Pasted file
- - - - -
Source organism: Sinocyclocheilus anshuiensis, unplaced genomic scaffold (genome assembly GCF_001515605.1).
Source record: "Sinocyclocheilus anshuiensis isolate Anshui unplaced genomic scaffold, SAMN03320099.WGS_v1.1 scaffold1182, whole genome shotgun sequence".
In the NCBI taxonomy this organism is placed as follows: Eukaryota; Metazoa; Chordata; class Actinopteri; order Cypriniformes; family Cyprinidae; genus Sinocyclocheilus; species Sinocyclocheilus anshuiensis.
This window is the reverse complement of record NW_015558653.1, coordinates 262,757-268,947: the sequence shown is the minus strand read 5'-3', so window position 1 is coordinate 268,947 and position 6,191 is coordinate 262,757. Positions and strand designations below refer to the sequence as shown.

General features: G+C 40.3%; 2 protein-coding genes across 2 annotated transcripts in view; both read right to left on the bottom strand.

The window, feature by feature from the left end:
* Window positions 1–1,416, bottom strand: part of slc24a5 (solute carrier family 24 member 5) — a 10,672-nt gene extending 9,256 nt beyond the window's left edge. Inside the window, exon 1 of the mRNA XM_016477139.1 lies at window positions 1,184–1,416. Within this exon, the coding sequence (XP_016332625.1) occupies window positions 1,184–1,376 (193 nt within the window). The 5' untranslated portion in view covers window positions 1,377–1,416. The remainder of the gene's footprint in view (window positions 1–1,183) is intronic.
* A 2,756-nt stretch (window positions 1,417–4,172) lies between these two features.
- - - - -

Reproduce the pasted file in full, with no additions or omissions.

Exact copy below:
Source organism: Sinocyclocheilus anshuiensis, unplaced genomic scaffold (genome assembly GCF_001515605.1).
Source record: "Sinocyclocheilus anshuiensis isolate Anshui unplaced genomic scaffold, SAMN03320099.WGS_v1.1 scaffold1182, whole genome shotgun sequence".
In the NCBI taxonomy this organism is placed as follows: Eukaryota; Metazoa; Chordata; class Actinopteri; order Cypriniformes; family Cyprinidae; genus Sinocyclocheilus; species Sinocyclocheilus anshuiensis.
This window is the reverse complement of record NW_015558653.1, coordinates 262,757-268,947: the sequence shown is the minus strand read 5'-3', so window position 1 is coordinate 268,947 and position 6,191 is coordinate 262,757. Positions and strand designations below refer to the sequence as shown.

General features: G+C 40.3%; 2 protein-coding genes across 2 annotated transcripts in view; both read right to left on the bottom strand.

The window, feature by feature from the left end:
* Window positions 1–1,416, bottom strand: part of slc24a5 (solute carrier family 24 member 5) — a 10,672-nt gene extending 9,256 nt beyond the window's left edge. Inside the window, exon 1 of the mRNA XM_016477139.1 lies at window positions 1,184–1,416. Within this exon, the coding sequence (XP_016332625.1) occupies window positions 1,184–1,376 (193 nt within the window). The 5' untranslated portion in view covers window positions 1,377–1,416. The remainder of the gene's footprint in view (window positions 1–1,183) is intronic.
* A 2,756-nt stretch (window positions 1,417–4,172) lies between these two features.